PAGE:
Leaving his creative director post at BMP in 1992, he joined the Paul Weiland Film Company, shooting award-winning campaigns for Orange, Capital Radio, and Holsten Pils. Photography lessons at college and his continued interest in the medium (he has exhibited his stills photography and shot a print campaign for Coco De Mer) proved a strong foundation for Budgen. A jack of all trades, he frequently acts as lighting cameraman on his own shoots. “Photography really makes you learn the basics: the effects of different lenses, frame rates… much of what applies in film applies to stills.” The intimacy of stills shoots don’t quite equate with the large numbers required for directing though. A naturally shy type, how does Budgen feel being centre of attention? “I’m a weird combination,” he admits, “sometimes I have to push myself to not be shy – but I sort of do things that, generally, shy people wouldn’t.”

His work benefits from this shyness though. Asked about his influences, Budgen cites the observational deftness, yet eye for beauty of Magnum’s photographers. He also mentions Ken Loach, with whom he worked when he was just starting to direct. “He was so quiet and observant, letting things happen on set – I remember thinking ‘you don’t have to be the archetypal loud, dominating figure in the centre… you can be a quieter observer’.” He’s happier adopting a fly-on-the-wall approach, coaxing out natural performances in his cast. When working a six-day shoot on Guinness Snails in Cuba, some of the actors didn’t even clock that Budgen was the director. “I quite like that,” he smiles.

Says creative Vince Squibb, who worked with Budgen on Hero’s Return for Stella Artois: “He has the ability to make even the toughest decisions seem like common sense.” Tony McTear worked with Budgen on PlayStation Mountain: “He’s very thoughtful on set,” he comments. “You can see his brain ticking over.” A self-confessed obsessive, Budgen admits he finds it difficult to abandon ideas he likes. “He keeps going and going until somebody turns the lights off and says it’s time to go home,” says McTear. “It’s tunnel vision,” says Budgen. “I don’t want to do what I’m not doing. If I’m not shooting I don’t want to shoot and if I am shooting I don’t want to stop.”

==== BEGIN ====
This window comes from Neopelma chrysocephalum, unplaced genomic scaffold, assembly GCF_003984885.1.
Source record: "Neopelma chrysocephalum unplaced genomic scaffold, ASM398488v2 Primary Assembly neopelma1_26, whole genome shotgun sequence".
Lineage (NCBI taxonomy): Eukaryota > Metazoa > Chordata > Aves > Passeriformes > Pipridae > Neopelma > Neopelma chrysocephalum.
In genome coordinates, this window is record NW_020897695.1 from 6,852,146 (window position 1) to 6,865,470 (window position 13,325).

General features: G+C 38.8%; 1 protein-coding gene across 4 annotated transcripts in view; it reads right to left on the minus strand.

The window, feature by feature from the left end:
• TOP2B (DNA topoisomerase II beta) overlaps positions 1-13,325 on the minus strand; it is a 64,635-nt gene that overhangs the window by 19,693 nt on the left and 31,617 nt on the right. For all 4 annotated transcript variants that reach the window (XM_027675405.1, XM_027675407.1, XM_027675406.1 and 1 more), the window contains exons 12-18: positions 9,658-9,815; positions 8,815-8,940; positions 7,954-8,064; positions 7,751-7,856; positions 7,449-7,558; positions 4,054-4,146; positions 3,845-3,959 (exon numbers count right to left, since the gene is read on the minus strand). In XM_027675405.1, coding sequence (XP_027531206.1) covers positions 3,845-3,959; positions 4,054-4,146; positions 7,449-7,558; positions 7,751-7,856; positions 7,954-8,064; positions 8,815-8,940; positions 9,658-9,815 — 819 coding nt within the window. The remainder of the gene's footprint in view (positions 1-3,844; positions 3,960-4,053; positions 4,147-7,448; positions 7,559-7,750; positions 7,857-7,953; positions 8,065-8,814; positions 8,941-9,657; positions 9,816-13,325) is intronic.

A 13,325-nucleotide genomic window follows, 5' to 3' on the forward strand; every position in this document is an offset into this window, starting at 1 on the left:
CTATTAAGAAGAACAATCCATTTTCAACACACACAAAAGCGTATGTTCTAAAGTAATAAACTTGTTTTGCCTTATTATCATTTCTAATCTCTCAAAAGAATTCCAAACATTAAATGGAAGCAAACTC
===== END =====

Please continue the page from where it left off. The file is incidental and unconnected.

Budgen believes his best work arises from open scripts, where he can latch onto a core idea: “Tag was like that – a good idea in one paragraph, then a couple of pages regarding how that idea might play out. Levi’s Twisted, again, was just about people whose limbs move freely.” Says McTear: “There’s no point in employing a director like Frank when everything’s already been buttoned down. It doesn’t bring out the best in him.” This shines through in the aforementioned Snails: the most evocative moments occurring in the opening frames, when the viewer is given glimpses of local characters going about their everyday lives. “The original set was wiped away in a hurricane. We had a full crew waiting around, so we spent a morning knocking on people’s doors asking if we could film them,” Budgen explains. “If you have the time to do that, to build up some sense of time and place, it’s lovely… but then mystery and commercials don’t really go that well together,” he laughs. “You’ve got 30 seconds to get in, say what you want to say, and thanks very much.”

Which is probably one of the reasons why film beckons – putting ads on the backburner, at least for a little while. Right now, he’s working on the script and casting for a Hollywood project called Julia Pastrana. There’s another project, Bruiser, based on a book by Ian Chorao, and a script he’s writing jointly with Laurence Coriat (of Michael Winterbottom’s Wonderland) in the pipeline too. Gorgeous now has a small film department, and most of the directors, he tells me, are working on film projects. “If, in five years time, Gorgeous was a film company that made commercials I would be very happy with that,” he comments.

In the meantime, Budgen’s excited, but also reserved about the move over to film. “I get nervous about people not letting me do what I can do,” he explains. I remind him of the week he spent walking past John Webster’s office trying to pluck up the courage to ask to shoot his first commercial… Budgen just smiles.

We’d love to hear from readers who worked with Frank and would like to share their memories of him. Please use the comments box below